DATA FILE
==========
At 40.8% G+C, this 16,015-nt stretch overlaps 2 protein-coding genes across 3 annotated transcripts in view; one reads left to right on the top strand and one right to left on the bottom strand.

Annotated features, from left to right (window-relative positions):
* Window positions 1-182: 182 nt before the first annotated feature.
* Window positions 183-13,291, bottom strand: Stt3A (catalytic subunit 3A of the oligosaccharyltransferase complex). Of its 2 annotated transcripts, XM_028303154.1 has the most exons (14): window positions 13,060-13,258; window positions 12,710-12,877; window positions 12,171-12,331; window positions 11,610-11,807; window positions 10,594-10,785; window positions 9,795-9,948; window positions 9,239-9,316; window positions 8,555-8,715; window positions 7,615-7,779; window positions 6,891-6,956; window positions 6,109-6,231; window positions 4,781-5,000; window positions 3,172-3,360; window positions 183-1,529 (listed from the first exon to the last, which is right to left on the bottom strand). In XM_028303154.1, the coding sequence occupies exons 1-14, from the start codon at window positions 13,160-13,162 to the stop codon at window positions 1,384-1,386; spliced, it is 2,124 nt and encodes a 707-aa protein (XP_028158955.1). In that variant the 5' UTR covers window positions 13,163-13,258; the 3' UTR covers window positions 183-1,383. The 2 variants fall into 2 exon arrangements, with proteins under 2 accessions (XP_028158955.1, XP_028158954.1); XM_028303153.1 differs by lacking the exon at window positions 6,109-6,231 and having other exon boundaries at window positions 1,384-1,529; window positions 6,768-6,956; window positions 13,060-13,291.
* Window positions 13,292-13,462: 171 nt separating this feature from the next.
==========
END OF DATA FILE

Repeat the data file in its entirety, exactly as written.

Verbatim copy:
At 40.8% G+C, this 16,015-nt stretch overlaps 2 protein-coding genes across 3 annotated transcripts in view; one reads left to right on the top strand and one right to left on the bottom strand.

Annotated features, from left to right (window-relative positions):
* Window positions 1-182: 182 nt before the first annotated feature.
* Window positions 183-13,291, bottom strand: Stt3A (catalytic subunit 3A of the oligosaccharyltransferase complex). Of its 2 annotated transcripts, XM_028303154.1 has the most exons (14): window positions 13,060-13,258; window positions 12,710-12,877; window positions 12,171-12,331; window positions 11,610-11,807; window positions 10,594-10,785; window positions 9,795-9,948; window positions 9,239-9,316; window positions 8,555-8,715; window positions 7,615-7,779; window positions 6,891-6,956; window positions 6,109-6,231; window positions 4,781-5,000; window positions 3,172-3,360; window positions 183-1,529 (listed from the first exon to the last, which is right to left on the bottom strand). In XM_028303154.1, the coding sequence occupies exons 1-14, from the start codon at window positions 13,160-13,162 to the stop codon at window positions 1,384-1,386; spliced, it is 2,124 nt and encodes a 707-aa protein (XP_028158955.1). In that variant the 5' UTR covers window positions 13,163-13,258; the 3' UTR covers window positions 183-1,383. The 2 variants fall into 2 exon arrangements, with proteins under 2 accessions (XP_028158955.1, XP_028158954.1); XM_028303153.1 differs by lacking the exon at window positions 6,109-6,231 and having other exon boundaries at window positions 1,384-1,529; window positions 6,768-6,956; window positions 13,060-13,291.
* Window positions 13,292-13,462: 171 nt separating this feature from the next.